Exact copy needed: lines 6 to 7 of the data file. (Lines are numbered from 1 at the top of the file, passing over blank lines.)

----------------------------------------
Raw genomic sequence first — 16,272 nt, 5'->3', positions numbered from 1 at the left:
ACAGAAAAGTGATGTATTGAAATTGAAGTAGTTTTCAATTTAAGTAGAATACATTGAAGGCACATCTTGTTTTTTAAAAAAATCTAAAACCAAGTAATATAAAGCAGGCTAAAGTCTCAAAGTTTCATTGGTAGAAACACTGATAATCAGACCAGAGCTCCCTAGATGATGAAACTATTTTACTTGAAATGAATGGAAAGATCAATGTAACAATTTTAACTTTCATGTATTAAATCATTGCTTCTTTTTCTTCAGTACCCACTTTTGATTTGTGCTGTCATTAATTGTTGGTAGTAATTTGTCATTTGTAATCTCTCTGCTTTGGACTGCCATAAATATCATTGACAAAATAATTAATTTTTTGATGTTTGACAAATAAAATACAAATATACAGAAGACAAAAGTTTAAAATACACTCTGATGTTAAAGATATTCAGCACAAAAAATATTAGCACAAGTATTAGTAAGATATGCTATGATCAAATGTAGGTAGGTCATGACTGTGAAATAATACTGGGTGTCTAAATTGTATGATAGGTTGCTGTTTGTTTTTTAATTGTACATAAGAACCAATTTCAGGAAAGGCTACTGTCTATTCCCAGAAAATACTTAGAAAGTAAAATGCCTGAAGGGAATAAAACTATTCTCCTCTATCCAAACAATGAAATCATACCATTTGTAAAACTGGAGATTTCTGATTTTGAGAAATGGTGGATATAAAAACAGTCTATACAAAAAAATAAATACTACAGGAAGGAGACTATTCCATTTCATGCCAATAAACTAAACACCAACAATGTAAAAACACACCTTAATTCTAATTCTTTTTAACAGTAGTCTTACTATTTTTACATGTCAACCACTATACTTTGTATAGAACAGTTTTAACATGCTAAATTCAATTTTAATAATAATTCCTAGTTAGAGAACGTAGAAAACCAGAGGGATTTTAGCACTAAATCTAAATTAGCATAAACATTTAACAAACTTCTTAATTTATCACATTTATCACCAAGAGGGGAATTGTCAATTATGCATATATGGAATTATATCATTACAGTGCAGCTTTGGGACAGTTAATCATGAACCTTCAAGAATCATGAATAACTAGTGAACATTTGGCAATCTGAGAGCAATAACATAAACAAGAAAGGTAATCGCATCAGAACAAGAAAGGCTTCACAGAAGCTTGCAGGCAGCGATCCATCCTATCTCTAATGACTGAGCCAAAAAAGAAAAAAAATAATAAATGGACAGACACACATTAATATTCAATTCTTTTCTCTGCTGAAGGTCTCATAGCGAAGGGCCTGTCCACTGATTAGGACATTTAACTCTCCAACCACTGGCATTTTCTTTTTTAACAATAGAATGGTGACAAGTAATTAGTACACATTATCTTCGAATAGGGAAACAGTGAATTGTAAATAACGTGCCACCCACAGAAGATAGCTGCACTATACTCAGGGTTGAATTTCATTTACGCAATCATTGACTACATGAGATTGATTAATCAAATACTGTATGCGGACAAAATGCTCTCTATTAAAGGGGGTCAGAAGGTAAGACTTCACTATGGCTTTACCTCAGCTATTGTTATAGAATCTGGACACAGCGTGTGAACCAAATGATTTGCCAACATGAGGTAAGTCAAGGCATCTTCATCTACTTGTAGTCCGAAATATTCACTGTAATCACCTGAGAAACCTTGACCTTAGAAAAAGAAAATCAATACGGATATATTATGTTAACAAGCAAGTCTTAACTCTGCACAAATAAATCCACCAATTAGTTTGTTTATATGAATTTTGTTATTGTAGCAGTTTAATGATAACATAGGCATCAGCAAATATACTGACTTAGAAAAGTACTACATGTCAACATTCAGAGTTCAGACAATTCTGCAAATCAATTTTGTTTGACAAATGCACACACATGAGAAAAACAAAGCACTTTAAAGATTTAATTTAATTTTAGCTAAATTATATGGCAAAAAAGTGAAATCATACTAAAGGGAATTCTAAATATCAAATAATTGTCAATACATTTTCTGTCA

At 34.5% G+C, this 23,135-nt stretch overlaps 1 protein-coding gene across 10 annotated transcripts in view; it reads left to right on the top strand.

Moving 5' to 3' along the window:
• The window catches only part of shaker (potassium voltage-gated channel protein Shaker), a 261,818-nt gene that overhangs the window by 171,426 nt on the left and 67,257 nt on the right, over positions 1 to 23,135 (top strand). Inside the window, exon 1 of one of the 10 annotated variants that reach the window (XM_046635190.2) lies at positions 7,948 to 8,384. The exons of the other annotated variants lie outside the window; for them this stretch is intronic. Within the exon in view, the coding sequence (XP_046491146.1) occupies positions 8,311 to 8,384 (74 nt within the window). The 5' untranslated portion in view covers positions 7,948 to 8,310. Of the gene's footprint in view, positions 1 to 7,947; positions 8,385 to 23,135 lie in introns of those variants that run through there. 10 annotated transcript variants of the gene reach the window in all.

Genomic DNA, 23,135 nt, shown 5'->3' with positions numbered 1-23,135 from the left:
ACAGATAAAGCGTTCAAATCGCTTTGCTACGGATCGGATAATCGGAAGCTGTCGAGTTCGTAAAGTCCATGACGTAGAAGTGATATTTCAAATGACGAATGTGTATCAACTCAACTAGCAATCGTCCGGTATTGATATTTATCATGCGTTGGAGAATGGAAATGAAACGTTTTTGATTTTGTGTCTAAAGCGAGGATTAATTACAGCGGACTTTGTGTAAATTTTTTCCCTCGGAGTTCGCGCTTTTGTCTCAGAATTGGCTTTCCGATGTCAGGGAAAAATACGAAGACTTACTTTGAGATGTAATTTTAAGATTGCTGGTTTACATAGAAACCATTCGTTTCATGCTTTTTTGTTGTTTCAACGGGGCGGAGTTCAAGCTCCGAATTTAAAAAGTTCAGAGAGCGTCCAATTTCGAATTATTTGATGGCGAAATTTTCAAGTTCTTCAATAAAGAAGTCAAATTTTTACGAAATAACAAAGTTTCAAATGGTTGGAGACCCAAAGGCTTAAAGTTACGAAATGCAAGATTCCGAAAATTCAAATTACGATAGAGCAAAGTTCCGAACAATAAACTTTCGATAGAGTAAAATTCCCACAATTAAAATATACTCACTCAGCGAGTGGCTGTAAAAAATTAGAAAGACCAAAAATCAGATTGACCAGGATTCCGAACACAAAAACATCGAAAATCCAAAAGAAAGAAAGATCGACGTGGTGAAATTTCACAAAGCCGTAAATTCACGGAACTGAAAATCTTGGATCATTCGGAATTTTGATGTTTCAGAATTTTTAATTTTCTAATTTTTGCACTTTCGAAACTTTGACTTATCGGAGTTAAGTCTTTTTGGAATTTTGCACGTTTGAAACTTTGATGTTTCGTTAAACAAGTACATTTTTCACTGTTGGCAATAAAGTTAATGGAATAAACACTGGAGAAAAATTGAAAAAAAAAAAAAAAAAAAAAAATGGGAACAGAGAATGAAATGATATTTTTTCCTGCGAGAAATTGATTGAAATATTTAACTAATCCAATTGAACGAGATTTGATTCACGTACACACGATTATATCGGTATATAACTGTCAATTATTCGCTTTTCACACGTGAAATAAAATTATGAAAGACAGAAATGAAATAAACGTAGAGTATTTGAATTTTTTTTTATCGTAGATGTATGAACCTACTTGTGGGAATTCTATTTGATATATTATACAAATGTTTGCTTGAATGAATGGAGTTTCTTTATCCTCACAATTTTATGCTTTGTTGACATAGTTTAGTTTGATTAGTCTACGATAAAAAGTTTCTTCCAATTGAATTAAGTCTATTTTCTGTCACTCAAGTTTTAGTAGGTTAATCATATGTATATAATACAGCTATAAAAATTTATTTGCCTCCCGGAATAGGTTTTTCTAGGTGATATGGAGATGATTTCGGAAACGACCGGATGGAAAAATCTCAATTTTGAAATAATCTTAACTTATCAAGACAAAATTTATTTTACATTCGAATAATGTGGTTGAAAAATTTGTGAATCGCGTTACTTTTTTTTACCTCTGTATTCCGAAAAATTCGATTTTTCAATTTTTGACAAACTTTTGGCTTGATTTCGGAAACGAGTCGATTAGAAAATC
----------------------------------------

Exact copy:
Genomic DNA, 23,135 nt, shown 5'->3' with positions numbered 1-23,135 from the left:
ACAGATAAAGCGTTCAAATCGCTTTGCTACGGATCGGATAATCGGAAGCTGTCGAGTTCGTAAAGTCCATGACGTAGAAGTGATATTTCAAATGACGAATGTGTATCAACTCAACTAGCAATCGTCCGGTATTGATATTTATCATGCGTTGGAGAATGGAAATGAAACGTTTTTGATTTTGTGTCTAAAGCGAGGATTAATTACAGCGGACTTTGTGTAAATTTTTTCCCTCGGAGTTCGCGCTTTTGTCTCAGAATTGGCTTTCCGATGTCAGGGAAAAATACGAAGACTTACTTTGAGATGTAATTTTAAGATTGCTGGTTTACATAGAAACCATTCGTTTCATGCTTTTTTGTTGTTTCAACGGGGCGGAGTTCAAGCTCCGAATTTAAAAAGTTCAGAGAGCGTCCAATTTCGAATTATTTGATGGCGAAATTTTCAAGTTCTTCAATAAAGAAGTCAAATTTTTACGAAATAACAAAGTTTCAAATGGTTGGAGACCCAAAGGCTTAAAGTTACGAAATGCAAGATTCCGAAAATTCAAATTACGATAGAGCAAAGTTCCGAACAATAAACTTTCGATAGAGTAAAATTCCCACAATTAAAATATACTCACTCAGCGAGTGGCTGTAAAAAATTAGAAAGACCAAAAATCAGATTGACCAGGATTCCGAACACAAAAACATCGAAAATCCAAAAGAAAGAAAGATCGACGTGGTGAAATTTCACAAAGCCGTAAATTCACGGAACTGAAAATCTTGGATCATTCGGAATTTTGATGTTTCAGAATTTTTAATTTTCTAATTTTTGCACTTTCGAAACTTTGACTTATCGGAGTTAAGTCTTTTTGGAATTTTGCACGTTTGAAACTTTGATGTTTCGTTAAACAAGTACATTTTTCACTGTTGGCAATAAAGTTAATGGAATAAACACTGGAGAAAAATTGAAAAAAAAAAAAAAAAAAAAAAATGGGAACAGAGAATGAAATGATATTTTTTCCTGCGAGAAATTGATTGAAATATTTAACTAATCCAATTGAACGAGATTTGATTCACGTACACACGATTATATCGGTATATAACTGTCAATTATTCGCTTTTCACACGTGAAATAAAATTATGAAAGACAGAAATGAAATAAACGTAGAGTATTTGAATTTTTTTTTATCGTAGATGTATGAACCTACTTGTGGGAATTCTATTTGATATATTATACAAATGTTTGCTTGAATGAATGGAGTTTCTTTATCCTCACAATTTTATGCTTTGTTGACATAGTTTAGTTTGATTAGTCTACGATAAAAAGTTTCTTCCAATTGAATTAAGTCTATTTTCTGTCACTCAAGTTTTAGTAGGTTAATCATATGTATATAATACAGCTATAAAAATTTATTTGCCTCCCGGAATAGGTTTTTCTAGGTGATATGGAGATGATTTCGGAAACGACCGGATGGAAAAATCTCAATTTTGAAATAATCTTAACTTATCAAGACAAAATTTATTTTACATTCGAATAATGTGGTTGAAAAATTTGTGAATCGCGTTACTTTTTTTTACCTCTGTATTCCGAAAAATTCGATTTTTCAATTTTTGACAAACTTTTGGCTTGATTTCGGAAACGAGTCGATTAGAAAATC